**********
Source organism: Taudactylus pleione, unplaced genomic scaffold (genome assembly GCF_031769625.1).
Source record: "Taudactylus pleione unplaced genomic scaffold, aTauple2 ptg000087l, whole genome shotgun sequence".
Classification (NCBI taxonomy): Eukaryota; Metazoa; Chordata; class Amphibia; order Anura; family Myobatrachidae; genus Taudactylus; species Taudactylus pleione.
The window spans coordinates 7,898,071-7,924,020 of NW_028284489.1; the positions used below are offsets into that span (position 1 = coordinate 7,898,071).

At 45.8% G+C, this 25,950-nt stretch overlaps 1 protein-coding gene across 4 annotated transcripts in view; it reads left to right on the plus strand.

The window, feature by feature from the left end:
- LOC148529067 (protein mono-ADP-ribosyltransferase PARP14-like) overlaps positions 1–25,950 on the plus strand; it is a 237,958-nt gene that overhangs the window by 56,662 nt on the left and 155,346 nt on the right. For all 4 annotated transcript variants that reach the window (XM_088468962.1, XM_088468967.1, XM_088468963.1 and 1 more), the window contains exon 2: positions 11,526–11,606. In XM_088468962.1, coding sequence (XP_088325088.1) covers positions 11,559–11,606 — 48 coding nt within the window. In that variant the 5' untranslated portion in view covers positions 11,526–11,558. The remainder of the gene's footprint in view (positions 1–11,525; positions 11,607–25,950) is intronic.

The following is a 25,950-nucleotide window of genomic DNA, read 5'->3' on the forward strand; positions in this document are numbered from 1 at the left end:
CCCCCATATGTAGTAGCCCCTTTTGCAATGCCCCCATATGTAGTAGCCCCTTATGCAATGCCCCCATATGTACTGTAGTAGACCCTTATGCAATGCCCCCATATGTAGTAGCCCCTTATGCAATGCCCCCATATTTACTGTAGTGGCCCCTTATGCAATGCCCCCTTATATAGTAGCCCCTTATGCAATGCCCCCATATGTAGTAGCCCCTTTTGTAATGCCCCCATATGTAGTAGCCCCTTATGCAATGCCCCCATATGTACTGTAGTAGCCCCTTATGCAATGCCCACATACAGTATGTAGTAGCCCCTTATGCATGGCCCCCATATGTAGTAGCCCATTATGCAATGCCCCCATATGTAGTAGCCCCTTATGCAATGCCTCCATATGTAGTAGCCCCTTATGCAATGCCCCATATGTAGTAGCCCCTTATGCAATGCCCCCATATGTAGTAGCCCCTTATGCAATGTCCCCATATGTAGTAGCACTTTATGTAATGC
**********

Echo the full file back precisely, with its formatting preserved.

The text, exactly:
Source organism: Taudactylus pleione, unplaced genomic scaffold (genome assembly GCF_031769625.1).
Source record: "Taudactylus pleione unplaced genomic scaffold, aTauple2 ptg000087l, whole genome shotgun sequence".
Classification (NCBI taxonomy): Eukaryota; Metazoa; Chordata; class Amphibia; order Anura; family Myobatrachidae; genus Taudactylus; species Taudactylus pleione.
The window spans coordinates 7,898,071-7,924,020 of NW_028284489.1; the positions used below are offsets into that span (position 1 = coordinate 7,898,071).

At 45.8% G+C, this 25,950-nt stretch overlaps 1 protein-coding gene across 4 annotated transcripts in view; it reads left to right on the plus strand.

The window, feature by feature from the left end:
- LOC148529067 (protein mono-ADP-ribosyltransferase PARP14-like) overlaps positions 1–25,950 on the plus strand; it is a 237,958-nt gene that overhangs the window by 56,662 nt on the left and 155,346 nt on the right. For all 4 annotated transcript variants that reach the window (XM_088468962.1, XM_088468967.1, XM_088468963.1 and 1 more), the window contains exon 2: positions 11,526–11,606. In XM_088468962.1, coding sequence (XP_088325088.1) covers positions 11,559–11,606 — 48 coding nt within the window. In that variant the 5' untranslated portion in view covers positions 11,526–11,558. The remainder of the gene's footprint in view (positions 1–11,525; positions 11,607–25,950) is intronic.

The following is a 25,950-nucleotide window of genomic DNA, read 5'->3' on the forward strand; positions in this document are numbered from 1 at the left end:
CCCCCATATGTAGTAGCCCCTTTTGCAATGCCCCCATATGTAGTAGCCCCTTATGCAATGCCCCCATATGTACTGTAGTAGACCCTTATGCAATGCCCCCATATGTAGTAGCCCCTTATGCAATGCCCCCATATTTACTGTAGTGGCCCCTTATGCAATGCCCCCTTATATAGTAGCCCCTTATGCAATGCCCCCATATGTAGTAGCCCCTTTTGTAATGCCCCCATATGTAGTAGCCCCTTATGCAATGCCCCCATATGTACTGTAGTAGCCCCTTATGCAATGCCCACATACAGTATGTAGTAGCCCCTTATGCATGGCCCCCATATGTAGTAGCCCATTATGCAATGCCCCCATATGTAGTAGCCCCTTATGCAATGCCTCCATATGTAGTAGCCCCTTATGCAATGCCCCATATGTAGTAGCCCCTTATGCAATGCCCCCATATGTAGTAGCCCCTTATGCAATGTCCCCATATGTAGTAGCACTTTATGTAATGC